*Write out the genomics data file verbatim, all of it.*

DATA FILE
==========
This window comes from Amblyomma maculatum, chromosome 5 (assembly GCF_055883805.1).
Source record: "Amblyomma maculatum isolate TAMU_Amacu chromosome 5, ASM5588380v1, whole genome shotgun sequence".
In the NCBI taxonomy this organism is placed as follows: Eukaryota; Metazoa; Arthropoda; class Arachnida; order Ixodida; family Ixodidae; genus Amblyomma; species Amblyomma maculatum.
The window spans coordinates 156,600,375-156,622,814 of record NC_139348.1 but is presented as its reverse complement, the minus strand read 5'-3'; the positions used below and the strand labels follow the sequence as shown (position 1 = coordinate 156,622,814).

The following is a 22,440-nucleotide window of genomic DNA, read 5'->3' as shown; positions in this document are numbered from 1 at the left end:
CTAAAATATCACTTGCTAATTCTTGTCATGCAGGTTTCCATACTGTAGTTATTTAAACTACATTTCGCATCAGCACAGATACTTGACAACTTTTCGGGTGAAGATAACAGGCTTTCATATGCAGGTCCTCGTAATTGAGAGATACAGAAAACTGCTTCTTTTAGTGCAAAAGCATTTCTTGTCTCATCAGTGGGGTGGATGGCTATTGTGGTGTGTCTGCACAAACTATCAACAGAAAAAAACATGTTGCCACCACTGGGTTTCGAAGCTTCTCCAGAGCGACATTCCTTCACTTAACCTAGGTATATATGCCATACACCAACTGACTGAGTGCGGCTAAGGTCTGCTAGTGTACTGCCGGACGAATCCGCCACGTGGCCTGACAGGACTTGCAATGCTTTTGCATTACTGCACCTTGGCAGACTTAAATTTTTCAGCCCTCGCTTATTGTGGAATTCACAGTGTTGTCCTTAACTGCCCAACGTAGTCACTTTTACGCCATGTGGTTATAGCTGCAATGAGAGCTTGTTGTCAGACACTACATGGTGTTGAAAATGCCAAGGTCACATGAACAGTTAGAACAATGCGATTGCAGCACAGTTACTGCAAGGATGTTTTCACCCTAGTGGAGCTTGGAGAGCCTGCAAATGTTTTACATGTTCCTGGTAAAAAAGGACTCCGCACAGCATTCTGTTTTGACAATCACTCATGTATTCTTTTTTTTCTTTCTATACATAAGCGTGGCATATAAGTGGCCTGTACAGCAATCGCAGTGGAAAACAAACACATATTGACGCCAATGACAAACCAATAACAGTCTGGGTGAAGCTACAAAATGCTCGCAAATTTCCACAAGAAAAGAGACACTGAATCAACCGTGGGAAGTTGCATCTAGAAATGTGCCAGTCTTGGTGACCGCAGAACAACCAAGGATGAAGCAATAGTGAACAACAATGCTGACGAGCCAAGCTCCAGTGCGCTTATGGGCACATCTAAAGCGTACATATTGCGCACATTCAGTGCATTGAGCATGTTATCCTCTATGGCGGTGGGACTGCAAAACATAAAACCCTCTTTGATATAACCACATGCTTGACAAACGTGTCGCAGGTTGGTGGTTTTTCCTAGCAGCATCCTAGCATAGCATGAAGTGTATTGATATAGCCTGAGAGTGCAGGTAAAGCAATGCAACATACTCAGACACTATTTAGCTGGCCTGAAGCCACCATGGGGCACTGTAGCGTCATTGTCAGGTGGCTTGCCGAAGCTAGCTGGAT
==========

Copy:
This window comes from Amblyomma maculatum, chromosome 5 (assembly GCF_055883805.1).
Source record: "Amblyomma maculatum isolate TAMU_Amacu chromosome 5, ASM5588380v1, whole genome shotgun sequence".
In the NCBI taxonomy this organism is placed as follows: Eukaryota; Metazoa; Arthropoda; class Arachnida; order Ixodida; family Ixodidae; genus Amblyomma; species Amblyomma maculatum.
The window spans coordinates 156,600,375-156,622,814 of record NC_139348.1 but is presented as its reverse complement, the minus strand read 5'-3'; the positions used below and the strand labels follow the sequence as shown (position 1 = coordinate 156,622,814).

The following is a 22,440-nucleotide window of genomic DNA, read 5'->3' as shown; positions in this document are numbered from 1 at the left end:
CTAAAATATCACTTGCTAATTCTTGTCATGCAGGTTTCCATACTGTAGTTATTTAAACTACATTTCGCATCAGCACAGATACTTGACAACTTTTCGGGTGAAGATAACAGGCTTTCATATGCAGGTCCTCGTAATTGAGAGATACAGAAAACTGCTTCTTTTAGTGCAAAAGCATTTCTTGTCTCATCAGTGGGGTGGATGGCTATTGTGGTGTGTCTGCACAAACTATCAACAGAAAAAAACATGTTGCCACCACTGGGTTTCGAAGCTTCTCCAGAGCGACATTCCTTCACTTAACCTAGGTATATATGCCATACACCAACTGACTGAGTGCGGCTAAGGTCTGCTAGTGTACTGCCGGACGAATCCGCCACGTGGCCTGACAGGACTTGCAATGCTTTTGCATTACTGCACCTTGGCAGACTTAAATTTTTCAGCCCTCGCTTATTGTGGAATTCACAGTGTTGTCCTTAACTGCCCAACGTAGTCACTTTTACGCCATGTGGTTATAGCTGCAATGAGAGCTTGTTGTCAGACACTACATGGTGTTGAAAATGCCAAGGTCACATGAACAGTTAGAACAATGCGATTGCAGCACAGTTACTGCAAGGATGTTTTCACCCTAGTGGAGCTTGGAGAGCCTGCAAATGTTTTACATGTTCCTGGTAAAAAAGGACTCCGCACAGCATTCTGTTTTGACAATCACTCATGTATTCTTTTTTTTCTTTCTATACATAAGCGTGGCATATAAGTGGCCTGTACAGCAATCGCAGTGGAAAACAAACACATATTGACGCCAATGACAAACCAATAACAGTCTGGGTGAAGCTACAAAATGCTCGCAAATTTCCACAAGAAAAGAGACACTGAATCAACCGTGGGAAGTTGCATCTAGAAATGTGCCAGTCTTGGTGACCGCAGAACAACCAAGGATGAAGCAATAGTGAACAACAATGCTGACGAGCCAAGCTCCAGTGCGCTTATGGGCACATCTAAAGCGTACATATTGCGCACATTCAGTGCATTGAGCATGTTATCCTCTATGGCGGTGGGACTGCAAAACATAAAACCCTCTTTGATATAACCACATGCTTGACAAACGTGTCGCAGGTTGGTGGTTTTTCCTAGCAGCATCCTAGCATAGCATGAAGTGTATTGATATAGCCTGAGAGTGCAGGTAAAGCAATGCAACATACTCAGACACTATTTAGCTGGCCTGAAGCCACCATGGGGCACTGTAGCGTCATTGTCAGGTGGCTTGCCGAAGCTAGCTGGAT